Testing the toughness of polymer matrix composites
This chapter presents an overview of experimental methods of fracture toughness determination for the interlaminar and in-plane modes of failure of laminated composites. All relevant information regarding specimen configurations, testing procedures and data reduction is covered. Interlaminar fracture toughness testing is discussed with reference to the most commonly used standardised testing procedures. Methods of fracture toughness measurement for intralaminar matrix failure and translaminar fibre failure are relatively immature when compared to the interlaminar field. The most relevant sources of information available in the literature are used to review these areas where there is a lack of standardised test methods.
In order to quantify the damage tolerance of a composite structure, it is necessary to be able to predict the conditions under which a defect or crack in the structure starts to propagate and subsequently lead to failure. Fracture toughness testing addresses this problem by providing material properties in the form of critical stress intensity factors, describing the local stress state close to a crack tip, and critical strain energy release rates, giving a global description of the fracture process. To fully characterise a material, these properties need to be obtained for all three (and combinations) of the fracture modes shown in Fig. 5.1.
Considering the internal architecture of a laminated continuous fibre reinforced composite, the ply-level fracture characteristics can be divided into the three categories shown in Fig. 5.2:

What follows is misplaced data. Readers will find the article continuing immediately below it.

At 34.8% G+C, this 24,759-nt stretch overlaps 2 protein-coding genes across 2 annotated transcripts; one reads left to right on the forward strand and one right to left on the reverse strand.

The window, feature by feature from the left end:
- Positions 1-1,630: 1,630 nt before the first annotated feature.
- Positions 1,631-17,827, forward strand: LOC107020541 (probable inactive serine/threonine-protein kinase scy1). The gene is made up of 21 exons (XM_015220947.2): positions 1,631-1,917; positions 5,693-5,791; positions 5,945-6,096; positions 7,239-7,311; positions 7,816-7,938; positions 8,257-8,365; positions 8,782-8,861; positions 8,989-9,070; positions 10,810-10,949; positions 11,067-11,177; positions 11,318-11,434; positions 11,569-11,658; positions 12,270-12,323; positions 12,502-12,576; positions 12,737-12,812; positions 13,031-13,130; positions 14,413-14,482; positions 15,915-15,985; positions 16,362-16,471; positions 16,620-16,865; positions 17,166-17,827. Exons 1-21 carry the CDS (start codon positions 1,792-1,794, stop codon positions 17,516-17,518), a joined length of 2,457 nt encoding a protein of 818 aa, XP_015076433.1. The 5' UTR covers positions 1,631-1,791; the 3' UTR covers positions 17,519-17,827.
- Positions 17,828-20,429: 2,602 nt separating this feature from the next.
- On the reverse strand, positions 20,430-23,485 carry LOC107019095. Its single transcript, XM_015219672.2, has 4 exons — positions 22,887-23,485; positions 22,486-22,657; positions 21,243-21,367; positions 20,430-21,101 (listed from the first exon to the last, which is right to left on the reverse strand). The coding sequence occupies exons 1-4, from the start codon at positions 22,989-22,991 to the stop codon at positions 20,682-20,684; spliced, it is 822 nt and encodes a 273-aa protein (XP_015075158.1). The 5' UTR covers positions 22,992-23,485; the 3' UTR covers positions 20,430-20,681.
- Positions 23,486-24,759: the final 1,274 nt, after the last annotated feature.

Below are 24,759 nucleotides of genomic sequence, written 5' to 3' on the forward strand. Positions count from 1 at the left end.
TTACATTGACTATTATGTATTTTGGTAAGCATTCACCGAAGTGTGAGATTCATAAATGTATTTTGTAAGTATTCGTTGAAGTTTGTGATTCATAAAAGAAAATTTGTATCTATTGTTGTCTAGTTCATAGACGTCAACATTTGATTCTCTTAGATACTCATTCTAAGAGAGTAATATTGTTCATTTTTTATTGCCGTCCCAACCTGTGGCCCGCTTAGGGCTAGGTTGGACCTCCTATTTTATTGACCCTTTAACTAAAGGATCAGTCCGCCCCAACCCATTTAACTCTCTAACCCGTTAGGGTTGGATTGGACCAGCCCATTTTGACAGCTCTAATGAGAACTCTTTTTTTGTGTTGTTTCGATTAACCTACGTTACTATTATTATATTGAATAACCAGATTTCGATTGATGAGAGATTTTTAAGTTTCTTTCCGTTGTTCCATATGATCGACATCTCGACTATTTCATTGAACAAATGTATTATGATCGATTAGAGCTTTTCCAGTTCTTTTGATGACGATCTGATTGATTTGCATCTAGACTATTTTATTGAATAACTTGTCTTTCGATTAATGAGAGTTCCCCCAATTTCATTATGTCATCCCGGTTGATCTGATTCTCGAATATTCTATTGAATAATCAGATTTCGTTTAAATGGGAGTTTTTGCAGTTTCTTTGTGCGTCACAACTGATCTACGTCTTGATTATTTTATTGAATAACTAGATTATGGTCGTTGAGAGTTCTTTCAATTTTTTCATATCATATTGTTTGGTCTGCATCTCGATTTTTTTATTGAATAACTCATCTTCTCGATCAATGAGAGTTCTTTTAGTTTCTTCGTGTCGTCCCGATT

1. Interlaminar fracture. It is well known that composites offer exceptional in-plane strengths. However, the laminated nature of these materials means they suffer from relatively poor out-of-plane properties and a subsequent tendency to delaminate.
2. Intralaminar fracture. Matrix cracks can propagate between the fibres through the thickness of the laminate, rather than between the plies. A feature of longitudinal intralaminar fracture is large-scale bridging. When this happens the resistance curve, or the R-curve, which characterises the fracture toughness of the material as a function of crack length, is no longer a material property.
3. Translaminar fracture. Fibre-breaking cracks are the mechanisms resulting in the highest amounts of energy dissipation within a composite laminate. The fracture toughnesses of these modes of failure are typically several orders of magnitude larger than that of the interlaminar and intralaminar failure modes.
Relative to the intralaminar and translaminar modes of failure, interlaminar fracture toughness testing methods are well established. The most widely used tests, with information regarding data reduction are presented in the following sections. This data is summarized in Table 5.1. For more detailed information regarding specimen dimensions or specific experimental procedures, the reader is referred to the appropriate testing standard.